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Independent experts should be truly independent

August 11, 2009 15:14 IST
It is now widely accepted that the faith placed in independent directors, to improve the standards of corporate governance, has often been misplaced. Most of them, and not just in the case of Satyam Computers, tend to go along with the promoters who appoint them.

Another experiment with independents, in this case as experts, appears to be going the same way. Consider the case of the director-general of hydrocarbons, VK Sibal, who recently cited reports by some independent experts to validate his claim that the capital costs of Reliance Industries operations in the Krishna-Godavari Basin were not exaggerated, as alleged by ADAG chief Anil Ambani.

One of these was from the Mustang Group, which ADAG officials later pointed out had done a lot of consulting work for Reliance, and so could not be regarded as independent.

The second independent expert, P Gopalakrishnan, worked at the School of Petroleum Technology in the Pandit Deendayal Petroleum University where Mukesh Ambani, chairman of Reliance, is the chairman.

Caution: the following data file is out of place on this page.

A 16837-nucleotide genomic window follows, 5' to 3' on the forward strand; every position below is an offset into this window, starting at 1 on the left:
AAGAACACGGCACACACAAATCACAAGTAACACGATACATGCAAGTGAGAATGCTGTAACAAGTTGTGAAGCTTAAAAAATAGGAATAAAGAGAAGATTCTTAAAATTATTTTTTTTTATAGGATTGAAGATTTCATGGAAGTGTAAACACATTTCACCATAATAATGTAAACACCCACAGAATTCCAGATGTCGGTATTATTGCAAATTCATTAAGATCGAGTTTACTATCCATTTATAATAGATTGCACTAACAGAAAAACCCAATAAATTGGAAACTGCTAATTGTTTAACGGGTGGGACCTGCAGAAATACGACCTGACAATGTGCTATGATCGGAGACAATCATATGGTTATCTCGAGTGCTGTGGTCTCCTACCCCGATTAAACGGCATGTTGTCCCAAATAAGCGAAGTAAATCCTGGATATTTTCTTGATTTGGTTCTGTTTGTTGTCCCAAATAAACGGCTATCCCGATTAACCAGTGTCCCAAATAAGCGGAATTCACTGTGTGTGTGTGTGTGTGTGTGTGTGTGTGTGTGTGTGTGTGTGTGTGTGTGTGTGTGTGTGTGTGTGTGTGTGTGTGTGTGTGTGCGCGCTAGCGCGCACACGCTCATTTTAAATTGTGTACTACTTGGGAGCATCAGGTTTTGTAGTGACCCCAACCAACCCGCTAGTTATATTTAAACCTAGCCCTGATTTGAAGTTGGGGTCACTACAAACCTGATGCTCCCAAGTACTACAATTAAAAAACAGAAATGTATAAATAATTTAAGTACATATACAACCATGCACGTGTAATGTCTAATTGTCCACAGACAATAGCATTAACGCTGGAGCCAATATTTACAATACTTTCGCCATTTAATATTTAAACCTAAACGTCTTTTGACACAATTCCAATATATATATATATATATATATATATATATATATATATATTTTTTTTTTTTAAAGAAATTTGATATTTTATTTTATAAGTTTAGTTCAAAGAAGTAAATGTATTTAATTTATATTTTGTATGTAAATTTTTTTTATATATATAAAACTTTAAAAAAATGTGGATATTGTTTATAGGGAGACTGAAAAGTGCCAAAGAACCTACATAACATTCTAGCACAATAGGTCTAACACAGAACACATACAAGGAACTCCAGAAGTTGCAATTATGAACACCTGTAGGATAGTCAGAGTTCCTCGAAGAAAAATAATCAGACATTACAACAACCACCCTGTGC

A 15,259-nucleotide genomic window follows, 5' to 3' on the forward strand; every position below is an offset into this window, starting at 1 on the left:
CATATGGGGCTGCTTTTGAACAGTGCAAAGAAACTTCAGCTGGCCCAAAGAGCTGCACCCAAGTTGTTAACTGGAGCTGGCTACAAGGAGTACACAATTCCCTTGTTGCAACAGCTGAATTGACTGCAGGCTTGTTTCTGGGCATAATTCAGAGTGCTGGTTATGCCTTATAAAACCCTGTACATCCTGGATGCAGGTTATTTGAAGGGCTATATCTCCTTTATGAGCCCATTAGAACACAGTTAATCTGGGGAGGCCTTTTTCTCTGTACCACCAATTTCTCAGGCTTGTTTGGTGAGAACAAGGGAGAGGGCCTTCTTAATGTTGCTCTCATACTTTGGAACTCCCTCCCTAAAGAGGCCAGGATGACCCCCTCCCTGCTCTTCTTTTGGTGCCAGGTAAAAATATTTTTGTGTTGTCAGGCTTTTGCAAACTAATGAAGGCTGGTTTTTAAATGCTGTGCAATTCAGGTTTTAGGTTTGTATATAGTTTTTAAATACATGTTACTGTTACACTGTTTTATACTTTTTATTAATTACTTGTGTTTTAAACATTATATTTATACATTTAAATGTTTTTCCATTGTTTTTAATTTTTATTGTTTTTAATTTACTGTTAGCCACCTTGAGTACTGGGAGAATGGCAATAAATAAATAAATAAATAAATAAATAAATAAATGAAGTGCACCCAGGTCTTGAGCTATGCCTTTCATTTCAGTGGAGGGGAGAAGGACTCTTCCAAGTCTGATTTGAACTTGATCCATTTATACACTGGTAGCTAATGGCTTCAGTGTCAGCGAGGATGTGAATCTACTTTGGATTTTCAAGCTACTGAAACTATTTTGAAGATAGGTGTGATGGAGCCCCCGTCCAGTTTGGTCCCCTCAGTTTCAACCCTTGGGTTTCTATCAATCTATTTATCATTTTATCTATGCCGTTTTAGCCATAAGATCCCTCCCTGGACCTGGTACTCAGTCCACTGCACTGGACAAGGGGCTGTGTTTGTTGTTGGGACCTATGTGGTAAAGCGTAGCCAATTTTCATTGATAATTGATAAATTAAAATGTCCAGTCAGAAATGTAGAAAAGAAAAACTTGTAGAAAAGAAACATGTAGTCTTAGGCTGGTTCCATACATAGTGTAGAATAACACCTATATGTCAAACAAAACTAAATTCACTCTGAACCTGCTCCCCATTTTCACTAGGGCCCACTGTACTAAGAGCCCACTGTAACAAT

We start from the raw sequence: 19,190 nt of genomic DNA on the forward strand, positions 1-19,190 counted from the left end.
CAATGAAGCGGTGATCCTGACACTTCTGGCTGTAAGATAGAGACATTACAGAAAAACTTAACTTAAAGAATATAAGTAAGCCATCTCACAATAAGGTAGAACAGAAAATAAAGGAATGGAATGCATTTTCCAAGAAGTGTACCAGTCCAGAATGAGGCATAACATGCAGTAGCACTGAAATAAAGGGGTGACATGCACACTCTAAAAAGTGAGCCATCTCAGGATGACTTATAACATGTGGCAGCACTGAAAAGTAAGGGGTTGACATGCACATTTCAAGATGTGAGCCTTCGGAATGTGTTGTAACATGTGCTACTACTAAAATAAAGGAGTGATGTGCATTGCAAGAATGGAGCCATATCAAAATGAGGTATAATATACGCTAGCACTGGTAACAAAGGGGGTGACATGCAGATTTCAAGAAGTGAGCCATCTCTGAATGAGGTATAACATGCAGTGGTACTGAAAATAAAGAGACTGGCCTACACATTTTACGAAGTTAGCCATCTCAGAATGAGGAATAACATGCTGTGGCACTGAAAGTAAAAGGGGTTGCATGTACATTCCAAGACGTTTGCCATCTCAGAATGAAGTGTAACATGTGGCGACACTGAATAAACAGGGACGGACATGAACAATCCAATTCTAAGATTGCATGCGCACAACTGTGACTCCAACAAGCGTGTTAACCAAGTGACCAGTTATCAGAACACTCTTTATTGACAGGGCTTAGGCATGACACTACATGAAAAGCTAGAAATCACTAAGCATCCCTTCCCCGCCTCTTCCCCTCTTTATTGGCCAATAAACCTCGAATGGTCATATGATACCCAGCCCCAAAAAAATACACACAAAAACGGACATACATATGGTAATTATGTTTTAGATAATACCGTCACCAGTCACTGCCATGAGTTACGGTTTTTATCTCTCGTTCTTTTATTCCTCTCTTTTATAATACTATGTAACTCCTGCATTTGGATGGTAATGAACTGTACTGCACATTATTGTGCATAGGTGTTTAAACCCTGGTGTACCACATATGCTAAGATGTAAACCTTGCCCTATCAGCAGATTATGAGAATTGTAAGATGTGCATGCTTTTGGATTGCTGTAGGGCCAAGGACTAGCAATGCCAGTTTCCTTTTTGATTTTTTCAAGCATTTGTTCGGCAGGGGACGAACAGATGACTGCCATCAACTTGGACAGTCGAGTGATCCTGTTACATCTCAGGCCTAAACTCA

It is true, as Mr Sibal argues, that experts are likely to have done work for companies in the field, but it does raise questions about bias and impartiality.

Second, the government needs to do its own due diligence instead of just relying on the word of experts who may or may not be biased. So it is unfortunate that the audit attempted by the Comptroller and Auditor General has been held up for two years because Reliance will not share data.

More shocking is the information that has surfaced about the newly established Food Safety and Standards Authority of India, which has appointed representatives of food industry giants as members of its key scientific panels.

Someone from Coca-Cola India is a member of the scientific panel to decide on the methods for sampling and analysis. Readers may recall that when the Centre for Science and Environment (CSE) came out with test results which showed pesticide residue in cold drinks, companies like Coca-Cola said the CSE sampling methodology was incorrect.

Given this background, it should be obvious that no Coca-Cola representative should be on such a panel, because it could then become accused, witness, judge and jury. Coca-Cola and PepsiCo, similarly, are on the panel on food additives and flavourings, and other food company representatives populate the other panels that have been set up.

These panels are about science and so need to have scientists, who may choose to consult industry experts to understand operational issues. But if the food industry's work is to be judged, and that is what the Food Safety Authority is supposed to do, it is obvious that it cannot and should not have the food industry's representatives on its panels.
Business Standard